“Don’t Keep Your Dreams in a Box”

“Don’t Keep Your Dreams in a Box”

by Staci Backauskas

Bob Fosse once said, “Bring me dancers who have to dance, not dancers who want to dance.” Well, I don’t have to dance, but I do have to write. I just didn’t get around to accepting it until I was thirty-five. I’ve been writing since I was a kid – poetry, short stories, and non-fiction pieces for newsletters and an occasional magazine, but didn’t really believe I was good enough to get paid for it.

Growing up, my dream was to live in Manhattan and work in advertising. I wanted an office on Madison Avenue. I moved to New York City in 1989 and worked in the media departments of two well-known advertising agencies. But after four years, I felt overstressed and underpaid. Friends of mine convinced me to try sales. “You’ll make so much more money,” they promised. So I pursued several of the rep firms and was hired by one of the top two companies.

During the summer of 1996, I was on a sales call and stopped at my favorite bookstore, Coliseum Books on 57th and Seventh Avenue. As I stood browsing through the hundred of books on display, I said to myself, “I want to have a book on one of these tables.” I went back to the office and put an ad in The New York Press to start a writer’s group and the Writer’s Roundtable of Manhattan was born.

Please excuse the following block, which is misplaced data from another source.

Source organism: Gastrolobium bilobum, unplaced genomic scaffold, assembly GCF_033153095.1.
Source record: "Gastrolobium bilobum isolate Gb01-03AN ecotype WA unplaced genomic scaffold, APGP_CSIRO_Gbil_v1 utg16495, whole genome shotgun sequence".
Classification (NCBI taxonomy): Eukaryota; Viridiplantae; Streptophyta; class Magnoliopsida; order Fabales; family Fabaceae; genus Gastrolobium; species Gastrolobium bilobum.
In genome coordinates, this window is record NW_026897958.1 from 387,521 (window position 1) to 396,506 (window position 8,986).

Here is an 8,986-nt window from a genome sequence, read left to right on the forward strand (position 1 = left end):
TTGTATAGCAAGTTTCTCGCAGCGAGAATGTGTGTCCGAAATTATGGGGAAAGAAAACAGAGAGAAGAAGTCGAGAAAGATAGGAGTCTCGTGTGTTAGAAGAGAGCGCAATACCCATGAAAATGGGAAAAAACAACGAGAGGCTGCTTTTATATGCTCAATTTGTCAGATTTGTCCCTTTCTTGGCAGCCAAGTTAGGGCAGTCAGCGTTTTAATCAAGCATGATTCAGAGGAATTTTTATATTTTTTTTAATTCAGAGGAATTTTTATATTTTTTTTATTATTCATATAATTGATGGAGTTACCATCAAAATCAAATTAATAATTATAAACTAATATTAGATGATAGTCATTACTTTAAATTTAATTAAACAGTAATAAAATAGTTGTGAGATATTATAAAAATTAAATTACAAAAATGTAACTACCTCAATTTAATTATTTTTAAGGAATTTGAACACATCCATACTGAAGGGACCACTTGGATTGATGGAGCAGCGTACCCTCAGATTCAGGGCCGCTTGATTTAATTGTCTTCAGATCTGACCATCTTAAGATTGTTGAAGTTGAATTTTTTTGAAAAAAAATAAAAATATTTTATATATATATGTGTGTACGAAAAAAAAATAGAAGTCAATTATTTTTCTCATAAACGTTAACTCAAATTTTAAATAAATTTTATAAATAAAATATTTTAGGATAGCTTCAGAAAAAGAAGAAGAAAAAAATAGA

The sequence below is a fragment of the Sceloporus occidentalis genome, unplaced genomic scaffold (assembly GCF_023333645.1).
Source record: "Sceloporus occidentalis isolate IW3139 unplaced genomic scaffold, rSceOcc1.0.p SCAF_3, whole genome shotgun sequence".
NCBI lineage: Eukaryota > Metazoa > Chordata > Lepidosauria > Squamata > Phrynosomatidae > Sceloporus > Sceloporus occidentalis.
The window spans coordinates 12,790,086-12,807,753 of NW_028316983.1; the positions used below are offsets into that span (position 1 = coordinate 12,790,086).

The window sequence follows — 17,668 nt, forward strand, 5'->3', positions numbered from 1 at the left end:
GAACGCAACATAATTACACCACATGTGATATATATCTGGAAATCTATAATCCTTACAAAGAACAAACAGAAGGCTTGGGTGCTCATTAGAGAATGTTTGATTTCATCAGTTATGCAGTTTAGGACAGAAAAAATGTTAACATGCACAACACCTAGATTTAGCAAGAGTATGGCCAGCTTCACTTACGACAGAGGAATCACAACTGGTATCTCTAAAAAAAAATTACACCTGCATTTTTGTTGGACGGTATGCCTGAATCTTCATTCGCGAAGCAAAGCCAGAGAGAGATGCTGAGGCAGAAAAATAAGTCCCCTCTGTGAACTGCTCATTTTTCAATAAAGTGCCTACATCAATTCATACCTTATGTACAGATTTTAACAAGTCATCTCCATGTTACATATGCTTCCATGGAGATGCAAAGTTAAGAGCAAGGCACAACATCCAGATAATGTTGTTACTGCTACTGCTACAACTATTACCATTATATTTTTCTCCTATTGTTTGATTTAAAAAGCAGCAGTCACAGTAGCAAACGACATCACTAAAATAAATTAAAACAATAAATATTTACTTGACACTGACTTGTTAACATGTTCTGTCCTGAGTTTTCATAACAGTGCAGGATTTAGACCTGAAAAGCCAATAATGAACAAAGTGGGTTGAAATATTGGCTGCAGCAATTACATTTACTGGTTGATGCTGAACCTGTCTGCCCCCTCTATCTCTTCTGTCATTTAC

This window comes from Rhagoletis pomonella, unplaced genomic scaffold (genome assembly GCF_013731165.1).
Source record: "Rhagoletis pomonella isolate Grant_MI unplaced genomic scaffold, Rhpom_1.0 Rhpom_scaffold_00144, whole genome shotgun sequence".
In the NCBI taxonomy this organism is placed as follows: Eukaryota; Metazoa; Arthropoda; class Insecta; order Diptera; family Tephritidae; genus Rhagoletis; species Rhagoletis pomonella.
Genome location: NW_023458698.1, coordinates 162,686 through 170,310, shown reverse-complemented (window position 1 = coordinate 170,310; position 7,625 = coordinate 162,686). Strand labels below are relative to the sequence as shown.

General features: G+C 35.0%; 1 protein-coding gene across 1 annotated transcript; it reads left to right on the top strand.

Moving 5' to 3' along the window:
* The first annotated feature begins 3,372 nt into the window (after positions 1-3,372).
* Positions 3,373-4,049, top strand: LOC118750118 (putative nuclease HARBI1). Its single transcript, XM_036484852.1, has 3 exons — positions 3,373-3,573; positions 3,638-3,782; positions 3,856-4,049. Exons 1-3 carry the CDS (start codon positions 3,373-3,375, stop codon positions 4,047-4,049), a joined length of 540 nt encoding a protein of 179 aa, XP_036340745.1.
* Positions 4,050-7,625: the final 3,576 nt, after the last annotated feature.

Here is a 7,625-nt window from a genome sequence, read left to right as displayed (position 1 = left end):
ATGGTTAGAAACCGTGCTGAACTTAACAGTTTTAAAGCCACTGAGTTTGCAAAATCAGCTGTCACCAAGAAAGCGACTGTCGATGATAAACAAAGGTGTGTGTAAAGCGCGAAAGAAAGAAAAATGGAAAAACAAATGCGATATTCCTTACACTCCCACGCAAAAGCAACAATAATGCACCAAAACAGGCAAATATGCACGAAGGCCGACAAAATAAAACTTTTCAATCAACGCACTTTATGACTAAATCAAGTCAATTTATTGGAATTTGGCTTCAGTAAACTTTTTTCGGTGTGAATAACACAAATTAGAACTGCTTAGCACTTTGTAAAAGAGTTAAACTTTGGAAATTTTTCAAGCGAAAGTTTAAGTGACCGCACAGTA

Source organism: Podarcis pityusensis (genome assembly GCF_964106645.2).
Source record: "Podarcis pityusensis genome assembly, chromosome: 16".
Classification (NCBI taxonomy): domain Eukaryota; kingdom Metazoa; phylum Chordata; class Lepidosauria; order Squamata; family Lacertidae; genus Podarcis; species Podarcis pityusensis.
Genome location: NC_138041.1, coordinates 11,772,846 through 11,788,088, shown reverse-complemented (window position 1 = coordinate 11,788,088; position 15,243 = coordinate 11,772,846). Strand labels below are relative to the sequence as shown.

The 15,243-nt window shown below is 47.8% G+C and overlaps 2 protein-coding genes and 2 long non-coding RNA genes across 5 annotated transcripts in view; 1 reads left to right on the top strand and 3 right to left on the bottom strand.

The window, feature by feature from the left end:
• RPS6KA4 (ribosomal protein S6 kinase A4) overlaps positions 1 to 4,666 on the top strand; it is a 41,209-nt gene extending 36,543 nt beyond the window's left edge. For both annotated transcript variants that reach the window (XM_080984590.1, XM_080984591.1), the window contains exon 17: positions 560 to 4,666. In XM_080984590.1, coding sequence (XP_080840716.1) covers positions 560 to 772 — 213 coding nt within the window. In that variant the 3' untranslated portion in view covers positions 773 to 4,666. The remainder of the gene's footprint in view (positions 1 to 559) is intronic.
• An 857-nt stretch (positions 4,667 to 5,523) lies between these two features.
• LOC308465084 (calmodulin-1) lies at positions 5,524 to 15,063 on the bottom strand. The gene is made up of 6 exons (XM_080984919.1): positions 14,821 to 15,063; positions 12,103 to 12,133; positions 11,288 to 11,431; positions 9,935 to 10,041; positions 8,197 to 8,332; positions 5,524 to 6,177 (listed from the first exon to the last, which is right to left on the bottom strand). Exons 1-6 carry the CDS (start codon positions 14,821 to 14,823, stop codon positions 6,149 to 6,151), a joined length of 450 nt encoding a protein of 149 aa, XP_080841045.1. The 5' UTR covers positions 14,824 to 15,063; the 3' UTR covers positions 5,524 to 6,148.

I also signed up for a class that forced me to come up with an outline and I started my spiritual fiction novel, The Fifth Goddess. I worked on it off and on for the next few months. My job was very stressful and often involved after work activities with clients. Many nights I’d get home from work by eight and want to do nothing but grab something to eat and vegetate in front of the television. It’s tough to be creative on demand. Then my mother called one night and told me about a writer’s conference being held in Maui.

Even though she wasn’t making a lot of money, she offered to pay for my conference registration if I’d go because she knew how much writing meant to me. Now that I think about it, she probably was more aware of it than I was. We both registered and decided to take advantage of the program where you could send a synopsis of your book to them and they would have it reviewed by legitimate agents and editors.